“We just started sharing our concerns,” Israel recalled. “It turns out that though he may be a pretty conservative Republican, we had the same concerns and we could get things done.” He laughed at the memory but then turned serious.
“What I fear is that there are so few moderate Republicans left [in Congress], and that’s another reason I decided to leave,” Israel said. “There was hardly anybody to work with.”
Flying on Air Force One or sitting with the president in the Oval Office at the White House were definitely “cool,” he admitted, “but it doesn’t compare with just getting things done for people.” In fact, he claimed, “The best time for me in Congress was walking into a VFW post or an American Legion post and giving back pay to a veteran.”
He certainly won’t miss the pressure that being a congressman put on his family life.
“I had too many moments where I was sitting in airplanes on the tarmac listening to the pilot tell me that we were 16th in line for takeoff, that there were thunderstorms between Washington and New York, and dreading the phone call to my daughters telling them that I couldn’t take them to dinner that night,” he said, shaking his head. “There’s nothing worse for me, nothing worse in the world.”
Israel has two daughters, the older one works in New York City in marketing, the younger works on a farm in Suffolk County. He started his political career when he was elected to the Huntington Town Board in 1993 before heading to the nation’s capital. With a laugh, he remarked, “I don’t know why anybody would want to go to Albany!” As for retail politics, he doesn’t foresee a campaign on the horizon. “I don’t see it,” he said. “Do I hope there are several bestselling novels in my future? Absolutely yes!”
He intends to use his new position on campus as “the anchor” that allows him to keep his hand in important policy issues and “shed light on the dark corners of the world.” Still on his own “learning curve,” he won’t start teaching courses until the spring. To mark the official launch of the Global Institute, he invited former Secretary of State Colin Powell to the Tilles Center at LIU Post on March 2.
When LIU President Kimberly Cline reached out to him about coming to Brookville, “she didn’t have to make too strong a case,” he said. “I love this institution.” He also admires Cline’s program to teach students about micro-financing in impoverished countries and send them to different parts of the world to make a difference, whether it’s bringing solar panels to a poor village in India or getting a small farm off the ground in Africa.
“We’re going to organize students and teach them how to do those things, and then deploy them,” Israel said. “That’s the vision—and that’s what really drew me to LIU—the willingness of the president to engage in those kinds of world game-changers.”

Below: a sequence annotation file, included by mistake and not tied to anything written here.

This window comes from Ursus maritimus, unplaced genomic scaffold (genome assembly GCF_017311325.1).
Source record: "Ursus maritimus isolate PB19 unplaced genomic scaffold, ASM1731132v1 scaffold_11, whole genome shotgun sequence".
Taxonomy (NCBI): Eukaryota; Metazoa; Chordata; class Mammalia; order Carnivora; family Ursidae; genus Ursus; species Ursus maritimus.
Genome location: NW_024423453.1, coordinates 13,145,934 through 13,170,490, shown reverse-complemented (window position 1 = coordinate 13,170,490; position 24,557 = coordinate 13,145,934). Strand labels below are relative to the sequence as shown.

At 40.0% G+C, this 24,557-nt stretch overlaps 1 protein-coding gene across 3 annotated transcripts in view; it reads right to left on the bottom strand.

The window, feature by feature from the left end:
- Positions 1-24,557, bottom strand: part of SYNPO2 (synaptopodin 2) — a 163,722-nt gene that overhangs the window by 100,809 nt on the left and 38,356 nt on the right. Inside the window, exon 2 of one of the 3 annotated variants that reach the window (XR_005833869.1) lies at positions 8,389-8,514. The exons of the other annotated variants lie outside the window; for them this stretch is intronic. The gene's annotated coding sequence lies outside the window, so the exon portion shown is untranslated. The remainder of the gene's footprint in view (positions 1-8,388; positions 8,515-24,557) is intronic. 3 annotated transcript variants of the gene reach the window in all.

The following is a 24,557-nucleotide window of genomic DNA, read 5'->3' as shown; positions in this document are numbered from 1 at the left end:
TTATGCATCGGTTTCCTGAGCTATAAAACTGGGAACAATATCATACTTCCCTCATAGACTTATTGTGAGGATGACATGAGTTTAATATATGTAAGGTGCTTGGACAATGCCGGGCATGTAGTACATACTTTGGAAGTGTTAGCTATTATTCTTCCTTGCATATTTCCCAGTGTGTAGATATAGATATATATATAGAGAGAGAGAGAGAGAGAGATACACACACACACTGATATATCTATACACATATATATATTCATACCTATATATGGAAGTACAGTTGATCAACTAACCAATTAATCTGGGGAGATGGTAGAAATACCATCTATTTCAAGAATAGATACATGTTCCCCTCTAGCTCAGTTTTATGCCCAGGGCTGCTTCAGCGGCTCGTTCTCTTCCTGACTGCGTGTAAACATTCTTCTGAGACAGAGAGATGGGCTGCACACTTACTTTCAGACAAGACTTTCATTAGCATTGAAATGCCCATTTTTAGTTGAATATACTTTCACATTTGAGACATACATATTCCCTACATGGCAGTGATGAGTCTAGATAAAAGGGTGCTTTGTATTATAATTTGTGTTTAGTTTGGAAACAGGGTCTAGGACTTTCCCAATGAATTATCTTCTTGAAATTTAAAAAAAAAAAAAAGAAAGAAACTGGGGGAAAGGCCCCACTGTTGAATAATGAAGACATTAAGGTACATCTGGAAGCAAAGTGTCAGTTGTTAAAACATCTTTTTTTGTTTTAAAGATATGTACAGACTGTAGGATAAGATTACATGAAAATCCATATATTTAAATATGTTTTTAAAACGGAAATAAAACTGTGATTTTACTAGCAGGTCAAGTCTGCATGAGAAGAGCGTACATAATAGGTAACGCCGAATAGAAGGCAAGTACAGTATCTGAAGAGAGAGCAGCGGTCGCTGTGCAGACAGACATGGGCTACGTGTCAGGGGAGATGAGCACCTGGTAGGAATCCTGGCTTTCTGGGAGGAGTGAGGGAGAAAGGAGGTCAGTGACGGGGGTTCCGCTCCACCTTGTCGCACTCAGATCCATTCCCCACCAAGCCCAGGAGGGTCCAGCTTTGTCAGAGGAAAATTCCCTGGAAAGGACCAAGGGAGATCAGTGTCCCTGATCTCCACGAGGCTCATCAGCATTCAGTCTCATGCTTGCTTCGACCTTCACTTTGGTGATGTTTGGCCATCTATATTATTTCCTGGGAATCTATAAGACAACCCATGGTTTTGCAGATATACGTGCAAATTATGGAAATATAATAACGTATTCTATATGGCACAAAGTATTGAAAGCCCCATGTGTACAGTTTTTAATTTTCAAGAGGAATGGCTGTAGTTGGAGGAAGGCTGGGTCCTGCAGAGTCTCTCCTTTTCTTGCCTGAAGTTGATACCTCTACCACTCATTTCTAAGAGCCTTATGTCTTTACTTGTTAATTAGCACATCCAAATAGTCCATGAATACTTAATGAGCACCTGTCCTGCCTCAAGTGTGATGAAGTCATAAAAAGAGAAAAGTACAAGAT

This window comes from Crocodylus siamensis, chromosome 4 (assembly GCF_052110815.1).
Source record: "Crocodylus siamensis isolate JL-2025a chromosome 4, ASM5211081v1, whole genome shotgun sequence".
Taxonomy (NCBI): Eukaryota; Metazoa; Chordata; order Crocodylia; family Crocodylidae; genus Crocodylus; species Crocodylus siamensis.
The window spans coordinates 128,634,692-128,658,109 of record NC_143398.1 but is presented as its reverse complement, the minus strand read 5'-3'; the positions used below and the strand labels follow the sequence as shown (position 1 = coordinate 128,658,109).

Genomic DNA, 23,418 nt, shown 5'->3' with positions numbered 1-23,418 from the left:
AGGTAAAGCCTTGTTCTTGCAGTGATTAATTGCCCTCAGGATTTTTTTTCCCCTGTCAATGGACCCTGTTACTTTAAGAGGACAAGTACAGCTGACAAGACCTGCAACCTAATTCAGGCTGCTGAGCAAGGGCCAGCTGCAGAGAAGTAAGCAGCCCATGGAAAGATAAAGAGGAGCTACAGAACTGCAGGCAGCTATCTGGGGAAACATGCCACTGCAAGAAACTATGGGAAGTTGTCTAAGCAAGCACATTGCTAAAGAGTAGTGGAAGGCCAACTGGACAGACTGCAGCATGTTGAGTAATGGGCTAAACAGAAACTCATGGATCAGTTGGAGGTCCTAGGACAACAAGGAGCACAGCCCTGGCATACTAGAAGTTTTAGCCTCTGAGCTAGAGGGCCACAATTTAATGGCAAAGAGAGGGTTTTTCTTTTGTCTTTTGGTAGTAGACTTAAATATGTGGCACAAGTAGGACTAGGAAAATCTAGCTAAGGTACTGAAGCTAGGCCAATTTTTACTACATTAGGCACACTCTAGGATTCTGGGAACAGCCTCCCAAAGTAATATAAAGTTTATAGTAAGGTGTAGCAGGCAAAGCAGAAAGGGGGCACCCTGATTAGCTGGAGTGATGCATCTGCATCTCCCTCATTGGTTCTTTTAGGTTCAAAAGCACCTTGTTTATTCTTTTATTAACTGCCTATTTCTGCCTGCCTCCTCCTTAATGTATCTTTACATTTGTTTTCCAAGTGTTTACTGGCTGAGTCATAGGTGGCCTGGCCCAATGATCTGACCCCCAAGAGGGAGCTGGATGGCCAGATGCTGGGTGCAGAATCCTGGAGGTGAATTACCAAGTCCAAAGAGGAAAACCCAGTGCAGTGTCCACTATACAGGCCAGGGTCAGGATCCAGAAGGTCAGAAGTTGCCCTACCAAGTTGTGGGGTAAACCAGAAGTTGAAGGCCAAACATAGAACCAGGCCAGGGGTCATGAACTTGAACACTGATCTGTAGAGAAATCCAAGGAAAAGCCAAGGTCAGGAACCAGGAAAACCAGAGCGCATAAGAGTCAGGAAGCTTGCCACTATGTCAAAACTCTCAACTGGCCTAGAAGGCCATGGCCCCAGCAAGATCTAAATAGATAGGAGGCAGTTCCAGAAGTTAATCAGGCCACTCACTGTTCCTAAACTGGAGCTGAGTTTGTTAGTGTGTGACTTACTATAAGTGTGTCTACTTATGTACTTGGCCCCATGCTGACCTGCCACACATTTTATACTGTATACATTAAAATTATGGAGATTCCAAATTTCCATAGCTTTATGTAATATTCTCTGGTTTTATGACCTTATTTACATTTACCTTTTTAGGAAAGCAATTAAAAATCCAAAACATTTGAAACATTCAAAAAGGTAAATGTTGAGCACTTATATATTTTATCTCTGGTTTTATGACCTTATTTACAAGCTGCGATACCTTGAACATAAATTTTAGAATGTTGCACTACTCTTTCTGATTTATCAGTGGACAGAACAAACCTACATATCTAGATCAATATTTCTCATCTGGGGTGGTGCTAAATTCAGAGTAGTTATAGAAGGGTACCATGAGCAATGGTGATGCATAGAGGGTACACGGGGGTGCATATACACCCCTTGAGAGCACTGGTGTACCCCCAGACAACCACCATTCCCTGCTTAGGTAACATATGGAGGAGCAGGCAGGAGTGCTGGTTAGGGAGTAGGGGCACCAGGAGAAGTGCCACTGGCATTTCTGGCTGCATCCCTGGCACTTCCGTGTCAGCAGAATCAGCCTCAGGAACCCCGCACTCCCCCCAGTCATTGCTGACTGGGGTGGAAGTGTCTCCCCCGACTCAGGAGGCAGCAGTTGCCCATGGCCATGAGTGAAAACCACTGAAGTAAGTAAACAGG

As the new institute’s chairman, he said, “We’re going to provide Long Islanders with some context on why global crises impact their local pocketbooks—and we’ll go beyond that.”
As LIU Post’s writer in residence, he intends to use satire as his weapon, because this era calls for it.
“Satirists always thrive in the darkest of times,” Israel noted. “Satire doesn’t really work when people are happy, you know, when there’s nothing to poke fun at. When you look at the greatest satirical works in literary history, the only way to criticize power was through satire. I think there’s going to be a ton of satire over the next four years.”
Israel said he had 95 percent of his second novel completed before Trump looked like a presidential possibility, so the billionaire doesn’t play much of a part in Big Guns. But “there are some very recognizable figures,” he smirked. He’s not worried about libel suits, either:
“If Dick Cheney did not sue me for libel on the first book, he’s not going to sue me for libel on the second.”
Photo: Former U.S. Congressman Steve Israel (D-NY) will be the chairman of Long Island University’s Global Institute, a Distinguished Writer in Residence, and will continue penning satirical novels. (Long Island Press / Spencer Rumsey)
More than 46 summers ago, a young Canadian folksinger named Leonard Cohen delivered the performance of a lifetime at the third annual Isle of Wight music festival.
The late, insanely great Cohen, then 35, was awakened from a nap in his trailer and brought onstage to perform with his band. The audience of 600,000 was still in a frenzy, trampling fences and setting fires, stoked by Jimi Hendrix’s incendiary performance. Onlookers stood in awe as Cohen quietly tamed the crowd and took them to another place, and for that he became enshrined in music legend, forever. Cohen, who died in November at the age of 82, lives on in immortal concerts like this.